Accepted for/Published in: JMIR Pediatrics and Parenting

Date Submitted:

Open Peer Review Period: -

Date Accepted:

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  • James N
  • Dysfunctional use of the Internet during the COVID-19 pandemic in Rwanda: a potential public health concern and family challenges
  • JMIR Pediatrics and Parenting
  • DOI: 10.2196/11848
  • PMID: 30303485
  • PMCID: 6352016

Dysfunctional use of the Internet during the COVID-19 pandemic in Rwanda: a potential public health concern and family challenges



Rwanda was the first African country to close schools and implemented lock down related to the coronavirus (COVID-19) pandemic that have led some teachers, lecturers to replace in-personal with online learning. Initiatives such as online teaching and internet use for socializing and stress reduction in this period may achieve positive outcomes. Although internet can be a healthy coping strategy to reduce stress and anxiety and/or to alleviate depressed mood during school closure and lockdown, children and adolescents are at risk of developing internet addiction due to the fact that they have not created yet critical thinking. Therefore Internet addiction is a potential public health concern and family challenges. In addition, internet addiction is associated with some cognitive deficits affecting learning and poor relationships with parents. In such a context, the need to address internet addiction, education and prevention with young people has become self-evident. In this paper, I outline my recommendations for improved public health warnings and education, and research for prevention of Internet addiction in Rwanda.


To raise awareness on internet addiction during COVID-19 in Rwanda and importance of education and prevention among young people.


The paper is opinion, I used literature to back my Idea


dysfunction use of the Internet is typically less harmful than many other potential behaviors used to cope with stress and aversive emotions, such as alcohol and other drug use currently considered as public health and family challenges in Rwanda [9 In some children and adolescents however, long term school closure and excessive use of internet might escalate into Internet addiction.


To conclude, we would like emphasize the current use of internet by children and adolescents during COVID-19 pandemic (using the Internet for different purposes in addition to e-learning) as a public health and family challenges in Rwanda that are comparable with substance addictions. Risk factor for dysfunctional use of internet and internet addiction among children and adolescents is trait impulsivity (ie, the tendency to take risks or act without adequate forethought or reflection). One of the reasons behind this health concern is the long period of school closure and quarantine related to COVID-19 pandemic that might lead to a spike in dysfunctional use of internet (e.g.,tolerance, withdrawal, craving, loss of control and relapse) and potentially, development of internet addiction in at-risk children and adolescents, therefore placing further pressure on national rehabilitation services, health services and challenge to school system in providing quality students able to work for country, during and after pandemic. In this context, many children and adolescents may not only study through e-learning but also some may be involved in daily behaviours and leisure activities through internet nowadays tend to be considered as tentative new ‘behavioural addictions’with potential to affect their academic performance, relationships with parents, and compromise their physical and psychological functions. Thus, the problem of Internet use among children and adolescents during COVID-19 pandemic was taken here to highlight that consideration of excessive behaviors (such as involvement in internet addiction to include cybersex, exaggerated involvement in social networks or video game) within the biomedical addiction model. Importantly, our argument here is not to minimize the obvious importance of internet use among our children during school closure, to protect themselves, families and health-care systems, and to save lives, but to discuss health concern related to risks and consequences and psychological distress that can result from Internet addiction. We suggest that, as well as this important public health advice, governments should give public health warnings about internet addiction, to cope with stress and aversive emotions. Too many parents are simply unaware of what their children are doing online and little is known of risk associated with internet addiction with respect to their health and wellbeing. Although the field of internet in Rwanda is in its infancy and need to be developed and used by children and adolescents, this cannot prevent government and parents from integrating awareness, education and research as internet addiction prevention strategies among children and adolescents.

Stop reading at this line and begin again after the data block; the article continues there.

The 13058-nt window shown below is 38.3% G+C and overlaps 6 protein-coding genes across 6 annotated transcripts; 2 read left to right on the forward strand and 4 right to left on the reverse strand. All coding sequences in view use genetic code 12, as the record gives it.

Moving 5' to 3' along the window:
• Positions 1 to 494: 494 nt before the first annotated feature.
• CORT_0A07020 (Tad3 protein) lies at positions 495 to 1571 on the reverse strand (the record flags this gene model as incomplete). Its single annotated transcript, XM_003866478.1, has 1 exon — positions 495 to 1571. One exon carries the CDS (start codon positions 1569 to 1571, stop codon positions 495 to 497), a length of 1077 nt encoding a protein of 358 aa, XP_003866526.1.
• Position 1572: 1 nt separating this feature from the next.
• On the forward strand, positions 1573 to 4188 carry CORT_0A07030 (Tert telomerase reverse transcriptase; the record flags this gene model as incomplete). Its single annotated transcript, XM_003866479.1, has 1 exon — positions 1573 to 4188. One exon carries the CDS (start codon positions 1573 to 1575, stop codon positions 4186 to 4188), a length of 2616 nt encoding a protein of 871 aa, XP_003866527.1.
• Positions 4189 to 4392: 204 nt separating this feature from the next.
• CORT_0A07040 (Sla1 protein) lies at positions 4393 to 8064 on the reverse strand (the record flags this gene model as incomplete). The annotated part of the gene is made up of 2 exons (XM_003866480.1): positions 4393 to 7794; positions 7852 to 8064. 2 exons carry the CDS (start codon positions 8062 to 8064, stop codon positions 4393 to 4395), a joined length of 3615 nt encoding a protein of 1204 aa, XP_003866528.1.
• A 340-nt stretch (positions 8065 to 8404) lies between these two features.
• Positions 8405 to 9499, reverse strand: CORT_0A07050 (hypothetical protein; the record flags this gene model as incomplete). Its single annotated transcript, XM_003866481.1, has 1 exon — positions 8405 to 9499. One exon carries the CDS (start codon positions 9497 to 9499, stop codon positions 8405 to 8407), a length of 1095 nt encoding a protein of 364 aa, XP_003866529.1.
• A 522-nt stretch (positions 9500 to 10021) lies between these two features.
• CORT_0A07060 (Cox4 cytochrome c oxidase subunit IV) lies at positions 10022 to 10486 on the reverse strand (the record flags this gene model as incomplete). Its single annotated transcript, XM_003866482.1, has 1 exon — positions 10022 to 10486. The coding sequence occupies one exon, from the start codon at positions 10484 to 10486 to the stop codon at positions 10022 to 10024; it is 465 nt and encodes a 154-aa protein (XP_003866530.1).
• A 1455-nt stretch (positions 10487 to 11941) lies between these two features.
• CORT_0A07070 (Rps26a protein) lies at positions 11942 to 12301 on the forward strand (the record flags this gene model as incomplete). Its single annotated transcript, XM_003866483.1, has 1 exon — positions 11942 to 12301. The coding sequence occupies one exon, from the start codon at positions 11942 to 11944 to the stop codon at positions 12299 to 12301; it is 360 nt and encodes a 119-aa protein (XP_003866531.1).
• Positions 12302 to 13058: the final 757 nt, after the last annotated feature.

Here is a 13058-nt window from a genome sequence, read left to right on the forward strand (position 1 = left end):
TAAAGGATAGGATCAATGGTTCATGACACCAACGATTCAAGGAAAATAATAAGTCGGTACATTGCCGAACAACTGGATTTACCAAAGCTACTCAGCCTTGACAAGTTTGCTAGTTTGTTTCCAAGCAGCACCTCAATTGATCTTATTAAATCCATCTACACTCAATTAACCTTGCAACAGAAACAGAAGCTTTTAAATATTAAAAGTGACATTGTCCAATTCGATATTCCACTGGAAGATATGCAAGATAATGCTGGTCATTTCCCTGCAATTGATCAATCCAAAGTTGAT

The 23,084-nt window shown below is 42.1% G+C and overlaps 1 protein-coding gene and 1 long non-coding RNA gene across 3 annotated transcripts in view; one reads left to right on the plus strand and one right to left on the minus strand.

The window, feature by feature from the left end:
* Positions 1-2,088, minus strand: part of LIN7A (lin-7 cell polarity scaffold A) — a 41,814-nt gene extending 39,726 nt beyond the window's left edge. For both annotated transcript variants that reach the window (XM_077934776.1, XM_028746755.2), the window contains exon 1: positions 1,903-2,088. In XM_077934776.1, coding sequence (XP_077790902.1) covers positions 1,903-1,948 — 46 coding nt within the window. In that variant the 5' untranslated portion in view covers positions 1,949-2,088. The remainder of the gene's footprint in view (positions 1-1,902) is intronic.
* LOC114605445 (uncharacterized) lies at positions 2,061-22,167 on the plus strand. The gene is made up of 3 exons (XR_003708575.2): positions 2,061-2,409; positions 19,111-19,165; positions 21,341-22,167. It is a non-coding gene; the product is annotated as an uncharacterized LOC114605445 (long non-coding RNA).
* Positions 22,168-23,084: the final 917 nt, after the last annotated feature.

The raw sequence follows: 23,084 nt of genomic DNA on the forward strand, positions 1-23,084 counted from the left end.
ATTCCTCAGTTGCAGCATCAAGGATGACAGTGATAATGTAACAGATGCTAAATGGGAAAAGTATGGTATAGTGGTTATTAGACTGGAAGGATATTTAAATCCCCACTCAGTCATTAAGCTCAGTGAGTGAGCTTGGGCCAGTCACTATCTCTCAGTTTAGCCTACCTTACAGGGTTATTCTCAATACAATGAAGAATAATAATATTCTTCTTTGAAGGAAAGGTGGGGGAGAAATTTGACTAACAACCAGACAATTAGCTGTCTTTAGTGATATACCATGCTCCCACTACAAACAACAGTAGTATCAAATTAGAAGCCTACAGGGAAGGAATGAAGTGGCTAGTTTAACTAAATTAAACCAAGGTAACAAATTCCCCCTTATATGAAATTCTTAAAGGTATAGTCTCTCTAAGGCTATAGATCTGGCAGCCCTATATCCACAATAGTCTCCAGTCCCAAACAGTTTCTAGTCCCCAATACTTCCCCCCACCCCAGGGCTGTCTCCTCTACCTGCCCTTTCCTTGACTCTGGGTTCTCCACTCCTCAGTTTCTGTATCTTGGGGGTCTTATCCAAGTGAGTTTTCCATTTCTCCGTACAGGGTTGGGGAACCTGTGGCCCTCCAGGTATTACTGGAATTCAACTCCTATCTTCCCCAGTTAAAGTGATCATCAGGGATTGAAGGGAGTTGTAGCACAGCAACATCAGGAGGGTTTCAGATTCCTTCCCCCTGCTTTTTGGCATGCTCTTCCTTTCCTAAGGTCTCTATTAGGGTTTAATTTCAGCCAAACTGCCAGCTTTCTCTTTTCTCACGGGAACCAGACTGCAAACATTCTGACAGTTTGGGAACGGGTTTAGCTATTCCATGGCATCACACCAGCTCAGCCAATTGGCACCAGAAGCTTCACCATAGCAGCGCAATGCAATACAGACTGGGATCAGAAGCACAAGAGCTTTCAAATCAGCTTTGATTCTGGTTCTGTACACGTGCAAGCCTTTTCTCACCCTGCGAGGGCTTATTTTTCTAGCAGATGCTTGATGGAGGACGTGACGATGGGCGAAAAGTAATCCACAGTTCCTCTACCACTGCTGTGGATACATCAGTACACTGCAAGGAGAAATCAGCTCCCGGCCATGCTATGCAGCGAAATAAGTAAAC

N/A it is an opinion kind of research

As per the author’s request the PDF is not available.